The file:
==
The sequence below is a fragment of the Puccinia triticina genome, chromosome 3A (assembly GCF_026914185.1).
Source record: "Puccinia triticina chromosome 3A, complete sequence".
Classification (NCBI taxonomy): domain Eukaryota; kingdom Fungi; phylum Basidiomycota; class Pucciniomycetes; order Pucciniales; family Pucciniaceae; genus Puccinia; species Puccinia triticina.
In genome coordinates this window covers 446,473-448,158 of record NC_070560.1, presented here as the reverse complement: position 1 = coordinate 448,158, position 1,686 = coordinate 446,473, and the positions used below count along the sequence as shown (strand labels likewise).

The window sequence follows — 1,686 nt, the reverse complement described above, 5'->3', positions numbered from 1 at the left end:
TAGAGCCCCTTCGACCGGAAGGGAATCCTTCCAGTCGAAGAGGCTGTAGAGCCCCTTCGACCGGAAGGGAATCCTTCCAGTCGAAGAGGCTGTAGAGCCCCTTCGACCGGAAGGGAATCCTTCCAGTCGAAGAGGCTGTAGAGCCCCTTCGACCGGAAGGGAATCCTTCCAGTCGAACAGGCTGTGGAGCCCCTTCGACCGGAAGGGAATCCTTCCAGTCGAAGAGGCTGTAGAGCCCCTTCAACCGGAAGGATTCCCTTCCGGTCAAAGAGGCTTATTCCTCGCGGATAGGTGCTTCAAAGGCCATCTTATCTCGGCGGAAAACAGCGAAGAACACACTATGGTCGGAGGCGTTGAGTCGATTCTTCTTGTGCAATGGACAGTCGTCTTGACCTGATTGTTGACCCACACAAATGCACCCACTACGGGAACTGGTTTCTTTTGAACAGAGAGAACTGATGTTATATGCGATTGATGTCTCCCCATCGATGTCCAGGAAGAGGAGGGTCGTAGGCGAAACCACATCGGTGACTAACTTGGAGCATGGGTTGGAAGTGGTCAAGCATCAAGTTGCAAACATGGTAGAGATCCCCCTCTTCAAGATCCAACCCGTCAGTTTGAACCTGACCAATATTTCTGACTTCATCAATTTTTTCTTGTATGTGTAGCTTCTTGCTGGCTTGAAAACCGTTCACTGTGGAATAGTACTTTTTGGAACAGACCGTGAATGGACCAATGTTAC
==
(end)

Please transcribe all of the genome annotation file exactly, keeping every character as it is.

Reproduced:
The sequence below is a fragment of the Puccinia triticina genome, chromosome 3A (assembly GCF_026914185.1).
Source record: "Puccinia triticina chromosome 3A, complete sequence".
Classification (NCBI taxonomy): domain Eukaryota; kingdom Fungi; phylum Basidiomycota; class Pucciniomycetes; order Pucciniales; family Pucciniaceae; genus Puccinia; species Puccinia triticina.
In genome coordinates this window covers 446,473-448,158 of record NC_070560.1, presented here as the reverse complement: position 1 = coordinate 448,158, position 1,686 = coordinate 446,473, and the positions used below count along the sequence as shown (strand labels likewise).

The window sequence follows — 1,686 nt, the reverse complement described above, 5'->3', positions numbered from 1 at the left end:
TAGAGCCCCTTCGACCGGAAGGGAATCCTTCCAGTCGAAGAGGCTGTAGAGCCCCTTCGACCGGAAGGGAATCCTTCCAGTCGAAGAGGCTGTAGAGCCCCTTCGACCGGAAGGGAATCCTTCCAGTCGAAGAGGCTGTAGAGCCCCTTCGACCGGAAGGGAATCCTTCCAGTCGAACAGGCTGTGGAGCCCCTTCGACCGGAAGGGAATCCTTCCAGTCGAAGAGGCTGTAGAGCCCCTTCAACCGGAAGGATTCCCTTCCGGTCAAAGAGGCTTATTCCTCGCGGATAGGTGCTTCAAAGGCCATCTTATCTCGGCGGAAAACAGCGAAGAACACACTATGGTCGGAGGCGTTGAGTCGATTCTTCTTGTGCAATGGACAGTCGTCTTGACCTGATTGTTGACCCACACAAATGCACCCACTACGGGAACTGGTTTCTTTTGAACAGAGAGAACTGATGTTATATGCGATTGATGTCTCCCCATCGATGTCCAGGAAGAGGAGGGTCGTAGGCGAAACCACATCGGTGACTAACTTGGAGCATGGGTTGGAAGTGGTCAAGCATCAAGTTGCAAACATGGTAGAGATCCCCCTCTTCAAGATCCAACCCGTCAGTTTGAACCTGACCAATATTTCTGACTTCATCAATTTTTTCTTGTATGTGTAGCTTCTTGCTGGCTTGAAAACCGTTCACTGTGGAATAGTACTTTTTGGAACAGACCGTGAATGGACCAATGTTAC